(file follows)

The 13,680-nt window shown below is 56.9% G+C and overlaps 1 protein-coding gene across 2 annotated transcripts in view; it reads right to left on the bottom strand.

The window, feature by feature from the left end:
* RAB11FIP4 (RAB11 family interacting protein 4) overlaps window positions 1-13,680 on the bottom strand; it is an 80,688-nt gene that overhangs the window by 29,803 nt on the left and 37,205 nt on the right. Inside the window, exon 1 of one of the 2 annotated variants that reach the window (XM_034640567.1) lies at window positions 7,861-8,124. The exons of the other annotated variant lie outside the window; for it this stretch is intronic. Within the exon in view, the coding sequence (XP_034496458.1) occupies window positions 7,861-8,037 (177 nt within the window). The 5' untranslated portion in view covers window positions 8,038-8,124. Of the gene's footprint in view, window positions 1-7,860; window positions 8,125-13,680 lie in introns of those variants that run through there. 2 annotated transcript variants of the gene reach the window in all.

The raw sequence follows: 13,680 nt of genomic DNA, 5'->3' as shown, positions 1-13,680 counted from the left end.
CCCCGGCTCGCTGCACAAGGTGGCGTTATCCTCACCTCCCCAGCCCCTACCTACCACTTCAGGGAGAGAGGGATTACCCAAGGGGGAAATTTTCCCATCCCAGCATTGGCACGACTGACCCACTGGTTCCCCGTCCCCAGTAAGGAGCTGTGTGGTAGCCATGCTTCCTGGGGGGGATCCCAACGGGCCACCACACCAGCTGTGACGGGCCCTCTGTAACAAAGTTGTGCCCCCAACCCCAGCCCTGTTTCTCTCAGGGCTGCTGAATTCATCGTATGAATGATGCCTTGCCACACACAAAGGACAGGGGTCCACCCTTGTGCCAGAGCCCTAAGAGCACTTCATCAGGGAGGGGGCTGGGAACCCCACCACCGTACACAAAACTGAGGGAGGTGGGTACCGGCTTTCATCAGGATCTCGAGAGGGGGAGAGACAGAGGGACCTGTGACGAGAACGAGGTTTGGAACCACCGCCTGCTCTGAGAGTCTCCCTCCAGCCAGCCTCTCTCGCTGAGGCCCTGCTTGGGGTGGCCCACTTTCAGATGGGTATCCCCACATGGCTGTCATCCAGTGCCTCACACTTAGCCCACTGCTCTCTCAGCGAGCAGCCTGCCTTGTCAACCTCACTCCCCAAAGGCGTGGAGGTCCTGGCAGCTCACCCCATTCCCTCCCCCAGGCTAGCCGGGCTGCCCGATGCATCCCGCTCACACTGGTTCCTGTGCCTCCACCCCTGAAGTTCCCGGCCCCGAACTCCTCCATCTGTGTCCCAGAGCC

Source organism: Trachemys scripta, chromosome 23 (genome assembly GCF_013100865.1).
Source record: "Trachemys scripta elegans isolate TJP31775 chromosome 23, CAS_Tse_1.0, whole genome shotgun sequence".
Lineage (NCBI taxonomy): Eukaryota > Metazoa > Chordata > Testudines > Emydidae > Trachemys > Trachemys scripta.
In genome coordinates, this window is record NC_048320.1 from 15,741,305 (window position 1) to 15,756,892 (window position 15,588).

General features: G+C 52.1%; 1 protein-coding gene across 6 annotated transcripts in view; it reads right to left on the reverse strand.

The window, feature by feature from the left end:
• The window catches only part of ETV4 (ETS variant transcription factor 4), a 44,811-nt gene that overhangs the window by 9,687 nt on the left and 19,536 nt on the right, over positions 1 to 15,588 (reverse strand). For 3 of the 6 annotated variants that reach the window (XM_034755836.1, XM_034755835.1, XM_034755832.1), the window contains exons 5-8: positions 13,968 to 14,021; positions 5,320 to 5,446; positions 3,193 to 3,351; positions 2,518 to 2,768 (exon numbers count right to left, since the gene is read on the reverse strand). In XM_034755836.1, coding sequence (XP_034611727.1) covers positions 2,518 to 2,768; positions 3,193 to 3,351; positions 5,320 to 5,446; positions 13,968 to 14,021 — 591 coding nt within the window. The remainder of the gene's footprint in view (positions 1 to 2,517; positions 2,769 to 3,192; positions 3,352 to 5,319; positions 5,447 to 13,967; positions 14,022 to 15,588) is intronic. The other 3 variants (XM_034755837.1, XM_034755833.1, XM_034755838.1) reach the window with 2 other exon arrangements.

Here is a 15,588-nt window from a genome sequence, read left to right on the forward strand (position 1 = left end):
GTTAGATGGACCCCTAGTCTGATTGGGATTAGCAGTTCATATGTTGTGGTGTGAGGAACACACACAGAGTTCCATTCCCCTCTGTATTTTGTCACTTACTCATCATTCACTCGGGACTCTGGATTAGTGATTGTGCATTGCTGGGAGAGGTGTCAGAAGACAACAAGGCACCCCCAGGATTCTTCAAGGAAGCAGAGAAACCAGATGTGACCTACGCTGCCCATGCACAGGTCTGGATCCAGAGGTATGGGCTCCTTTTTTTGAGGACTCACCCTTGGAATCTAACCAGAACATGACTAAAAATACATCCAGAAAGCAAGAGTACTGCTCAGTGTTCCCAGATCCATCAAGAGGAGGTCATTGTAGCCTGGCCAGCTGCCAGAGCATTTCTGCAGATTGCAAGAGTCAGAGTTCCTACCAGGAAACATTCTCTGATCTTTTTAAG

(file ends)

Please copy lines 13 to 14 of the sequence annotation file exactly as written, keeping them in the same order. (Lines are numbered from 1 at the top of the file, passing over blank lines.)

Here is a 15,588-nt window from a genome sequence, read left to right on the forward strand (position 1 = left end):
GTTAGATGGACCCCTAGTCTGATTGGGATTAGCAGTTCATATGTTGTGGTGTGAGGAACACACACAGAGTTCCATTCCCCTCTGTATTTTGTCACTTACTCATCATTCACTCGGGACTCTGGATTAGTGATTGTGCATTGCTGGGAGAGGTGTCAGAAGACAACAAGGCACCCCCAGGATTCTTCAAGGAAGCAGAGAAACCAGATGTGACCTACGCTGCCCATGCACAGGTCTGGATCCAGAGGTATGGGCTCCTTTTTTTGAGGACTCACCCTTGGAATCTAACCAGAACATGACTAAAAATACATCCAGAAAGCAAGAGTACTGCTCAGTGTTCCCAGATCCATCAAGAGGAGGTCATTGTAGCCTGGCCAGCTGCCAGAGCATTTCTGCAGATTGCAAGAGTCAGAGTTCCTACCAGGAAACATTCTCTGATCTTTTTAAG